6 Books to Inspire + Empower Creatives

6 Books to Inspire + Empower Creatives

We think that Winter = book time.

People are building their reading lists, recapping their top reads from 2016 and everyone is talking about this hygge thing. So we figured it was the right time to put together a little book list for you to cozy up to. Here are our picks for books to ignite your creative spirit and help you get your ass into gear this winter:

1. Writing Down the Bones - Natalie Goldberg

My favorite high school teacher gave me this book as a gift. This book will help break your writer’s block with strategies and challenges. It will help refine your writing style with practical tips and specific pointers (like advice on how to use verbs). It will also inspire you to write more often, to not overly-criticize your own words and crush out doubt. If Robert Pirsig says your book is good, then your book is good. Check out his endorsement:

“The secret of creativity, Natalie Goldberg makes clear, is to subtract rules for writing, not add them. It’s a process of ‘uneducation’ rather than education. Proof that she knows what she’s talking about is abundant in her own sentences. They flow with speed and grace and accuracy and simplicity. It looks easy to a reader, but writers know it is the hardest writing of all.” —Robert Pirsig, author of Zen and the Art of Motorcycle Maintenance

2. Big Magic - Elizabeth Gilbert

This gal’s name pops up often. This book was a quick NYT best seller, coming off the heels of her “Eat, Pray, Love” success. But if you haven’t read her take on the creative muse, you should. This book is about uncovering creativity and getting in touch with the “magic” energy that generates your best, biggest ideas. This book is where she tells us how she makes all these damn best sellers.

Bonus: magic lessons podcast where she talks to incredibly creative people about how they wrangle their muses. “The extra nudge we need when we’re feeling stuck in our creative lives.”  

3. The Content Trap - Bharat Anand

This author is a Professor of Strategy at the Harvard Business School. This deeply researched book confronts the ever-popular idiom “content is king” and proposes that connection and community is far more important. Seth Godin thinks Anand is on to something: A very smart book—creators, ignore this at your peril. This revolution has been twenty years in the making, and Bharat Anand makes the past (and the future) a lot more clea."  If you want to be ahead of the curve, instead of racing to catch up, this book might be the place to start.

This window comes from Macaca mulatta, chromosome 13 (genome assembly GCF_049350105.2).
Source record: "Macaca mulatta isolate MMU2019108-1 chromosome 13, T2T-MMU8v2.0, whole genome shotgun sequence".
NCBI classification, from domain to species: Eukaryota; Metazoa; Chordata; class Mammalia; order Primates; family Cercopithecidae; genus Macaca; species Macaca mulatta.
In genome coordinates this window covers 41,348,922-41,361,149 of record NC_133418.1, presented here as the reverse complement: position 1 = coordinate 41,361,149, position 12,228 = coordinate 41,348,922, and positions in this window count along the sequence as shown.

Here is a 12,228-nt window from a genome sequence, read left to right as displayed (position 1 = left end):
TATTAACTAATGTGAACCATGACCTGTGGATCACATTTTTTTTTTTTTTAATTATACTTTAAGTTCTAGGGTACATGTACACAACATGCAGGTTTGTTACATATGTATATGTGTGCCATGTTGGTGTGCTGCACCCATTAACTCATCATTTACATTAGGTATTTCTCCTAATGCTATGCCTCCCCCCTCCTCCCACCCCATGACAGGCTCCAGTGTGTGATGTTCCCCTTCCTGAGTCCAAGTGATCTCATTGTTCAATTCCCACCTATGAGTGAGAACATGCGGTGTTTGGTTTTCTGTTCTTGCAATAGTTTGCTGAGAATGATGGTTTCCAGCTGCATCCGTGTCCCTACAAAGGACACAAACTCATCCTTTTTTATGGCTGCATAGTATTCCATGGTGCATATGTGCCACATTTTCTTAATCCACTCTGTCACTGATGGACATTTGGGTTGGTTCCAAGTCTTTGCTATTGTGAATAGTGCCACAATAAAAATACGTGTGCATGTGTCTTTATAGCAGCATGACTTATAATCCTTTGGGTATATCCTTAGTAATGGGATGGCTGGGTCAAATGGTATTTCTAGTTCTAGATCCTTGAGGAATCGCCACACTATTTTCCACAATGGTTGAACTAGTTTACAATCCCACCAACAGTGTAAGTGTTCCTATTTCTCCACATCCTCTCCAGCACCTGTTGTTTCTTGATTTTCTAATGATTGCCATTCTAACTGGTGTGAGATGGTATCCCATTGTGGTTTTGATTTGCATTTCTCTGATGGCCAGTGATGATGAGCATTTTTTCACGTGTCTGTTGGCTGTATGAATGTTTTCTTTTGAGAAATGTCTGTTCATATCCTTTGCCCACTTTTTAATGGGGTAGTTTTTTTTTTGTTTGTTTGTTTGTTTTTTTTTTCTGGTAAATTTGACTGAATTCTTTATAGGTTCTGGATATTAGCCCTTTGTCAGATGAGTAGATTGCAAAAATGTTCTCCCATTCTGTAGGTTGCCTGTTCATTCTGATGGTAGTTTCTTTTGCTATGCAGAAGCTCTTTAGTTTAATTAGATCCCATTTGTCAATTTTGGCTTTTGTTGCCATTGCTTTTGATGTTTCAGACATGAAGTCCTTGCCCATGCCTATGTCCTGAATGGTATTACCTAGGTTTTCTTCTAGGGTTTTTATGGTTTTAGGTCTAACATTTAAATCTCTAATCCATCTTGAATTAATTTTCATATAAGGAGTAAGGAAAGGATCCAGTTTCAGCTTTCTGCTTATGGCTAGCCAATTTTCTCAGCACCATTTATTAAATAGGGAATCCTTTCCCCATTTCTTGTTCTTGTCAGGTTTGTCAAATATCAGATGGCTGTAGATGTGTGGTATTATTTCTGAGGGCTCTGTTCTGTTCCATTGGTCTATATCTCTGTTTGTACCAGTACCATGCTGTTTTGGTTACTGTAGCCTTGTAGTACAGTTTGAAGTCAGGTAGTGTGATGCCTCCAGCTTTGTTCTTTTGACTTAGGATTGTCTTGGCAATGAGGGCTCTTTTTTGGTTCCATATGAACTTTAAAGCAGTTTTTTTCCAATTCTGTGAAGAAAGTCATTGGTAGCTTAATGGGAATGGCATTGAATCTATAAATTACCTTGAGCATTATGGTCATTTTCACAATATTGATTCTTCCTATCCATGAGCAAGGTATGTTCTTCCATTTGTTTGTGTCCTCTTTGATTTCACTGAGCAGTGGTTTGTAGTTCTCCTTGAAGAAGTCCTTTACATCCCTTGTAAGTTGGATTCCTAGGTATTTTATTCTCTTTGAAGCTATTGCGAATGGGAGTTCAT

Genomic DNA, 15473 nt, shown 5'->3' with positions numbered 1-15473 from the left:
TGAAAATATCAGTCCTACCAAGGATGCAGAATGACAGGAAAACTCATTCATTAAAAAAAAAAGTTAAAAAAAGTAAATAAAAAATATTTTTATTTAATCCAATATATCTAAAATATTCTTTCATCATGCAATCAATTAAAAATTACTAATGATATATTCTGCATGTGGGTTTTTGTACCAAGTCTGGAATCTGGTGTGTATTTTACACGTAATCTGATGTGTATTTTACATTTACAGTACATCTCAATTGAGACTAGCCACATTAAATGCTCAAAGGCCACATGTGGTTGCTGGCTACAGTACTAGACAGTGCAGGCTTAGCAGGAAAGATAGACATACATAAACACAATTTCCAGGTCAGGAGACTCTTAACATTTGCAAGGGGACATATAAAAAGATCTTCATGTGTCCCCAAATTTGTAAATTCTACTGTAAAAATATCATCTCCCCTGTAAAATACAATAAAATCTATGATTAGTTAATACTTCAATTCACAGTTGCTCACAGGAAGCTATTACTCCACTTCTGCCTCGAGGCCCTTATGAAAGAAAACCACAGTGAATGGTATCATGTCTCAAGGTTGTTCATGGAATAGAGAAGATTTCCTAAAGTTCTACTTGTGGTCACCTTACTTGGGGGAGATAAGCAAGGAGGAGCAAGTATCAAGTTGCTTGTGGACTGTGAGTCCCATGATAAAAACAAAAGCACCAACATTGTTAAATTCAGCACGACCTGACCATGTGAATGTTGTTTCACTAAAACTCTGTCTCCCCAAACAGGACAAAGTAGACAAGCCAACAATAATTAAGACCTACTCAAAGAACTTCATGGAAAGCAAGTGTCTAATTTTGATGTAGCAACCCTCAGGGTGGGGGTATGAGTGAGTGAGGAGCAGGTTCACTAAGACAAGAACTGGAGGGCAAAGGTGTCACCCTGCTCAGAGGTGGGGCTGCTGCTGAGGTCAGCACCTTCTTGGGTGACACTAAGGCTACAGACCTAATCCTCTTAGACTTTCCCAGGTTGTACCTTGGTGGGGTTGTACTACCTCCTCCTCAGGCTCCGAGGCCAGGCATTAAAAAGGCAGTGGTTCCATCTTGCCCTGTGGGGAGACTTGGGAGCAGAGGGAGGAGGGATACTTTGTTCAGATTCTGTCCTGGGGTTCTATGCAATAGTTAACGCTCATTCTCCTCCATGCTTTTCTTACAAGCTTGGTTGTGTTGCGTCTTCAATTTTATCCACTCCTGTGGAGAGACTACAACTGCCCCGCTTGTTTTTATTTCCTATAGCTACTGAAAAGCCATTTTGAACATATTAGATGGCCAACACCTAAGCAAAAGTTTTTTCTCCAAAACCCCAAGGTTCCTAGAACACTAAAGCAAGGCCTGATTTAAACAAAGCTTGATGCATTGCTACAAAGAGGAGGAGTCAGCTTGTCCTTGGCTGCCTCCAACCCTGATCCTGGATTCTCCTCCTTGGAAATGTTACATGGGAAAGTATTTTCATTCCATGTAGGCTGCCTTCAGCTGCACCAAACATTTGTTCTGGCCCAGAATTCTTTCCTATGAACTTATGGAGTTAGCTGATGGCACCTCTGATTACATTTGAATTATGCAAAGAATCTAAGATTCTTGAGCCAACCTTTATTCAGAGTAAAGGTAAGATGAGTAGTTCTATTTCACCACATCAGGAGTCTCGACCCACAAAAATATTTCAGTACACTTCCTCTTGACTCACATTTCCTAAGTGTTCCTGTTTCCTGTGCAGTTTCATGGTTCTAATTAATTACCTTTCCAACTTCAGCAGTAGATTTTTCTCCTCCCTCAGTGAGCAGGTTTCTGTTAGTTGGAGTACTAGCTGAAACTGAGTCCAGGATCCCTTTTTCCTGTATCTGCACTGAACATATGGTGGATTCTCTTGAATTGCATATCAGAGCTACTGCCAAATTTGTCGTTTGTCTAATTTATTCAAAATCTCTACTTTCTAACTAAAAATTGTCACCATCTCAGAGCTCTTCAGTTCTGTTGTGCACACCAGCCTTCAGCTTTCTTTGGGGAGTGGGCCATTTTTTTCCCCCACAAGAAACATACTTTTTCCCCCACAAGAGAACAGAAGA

4. Creative ConfidenceDavid and Tom Kelley

These guys are the founders of IDEO-- an organization that uses human-centered design to improve the lives of people around the world. They are also responsible for Stanford’s d.school, an interdisciplinary approach to design and engineering that brings together people from different practices to approach new problems in radically new ways. So, you should trust that their wisdom is worth hearing. This book offers innovative approaches to creativity and productivity in your life-- personally and professionally.  Joe Gebbia, founder of Airbnb, says that this book shows “us how to effortlessly dance between the creativity of of elementary school and the pragmatism of the business world.” Now doesn’t that sound like a skill you need?

5. Unsubscribe-- Jocelyn K. Glei

I have fielded no fewer than 7 emails while writing this blog post… That’s proof right there that the premise of this book is valid: email is killing our productivity and focus. The author breaks the pervasive problem into 3 main sections: the psychology of why email is so addictive and why it’s disrupting our lives, the strategy for overcoming this problem, and then the style of implementing the strategies she provides. If you’re ready to stop procrastinating by answering emails all day… then this could be your golden ticket.

6. Eat That Frog - Brian Tracy

Are you a procrastinator? You’ve probably got big important tasks on your to-do list that travel from list to list with you throughout the week. You start by answering emails, then you get pulled onto a client call, and then you put out a fire or two and then the day is over and the planning, writing, or other big important work just keeps getting pushed. Tracy’s book will help you bite the bullet (or as my mom says “eat the shit sandwich”). Tracy’s a little more elegant about it, he calls it “eating the frog.” Basically you learn to get the most unpleasant/important tasks out of the way first. Tracy proposes practical, implementable solutions to help you get your life in check.


Creative Community Director at Snapfluence. 

There is often a pen stuck in my hair.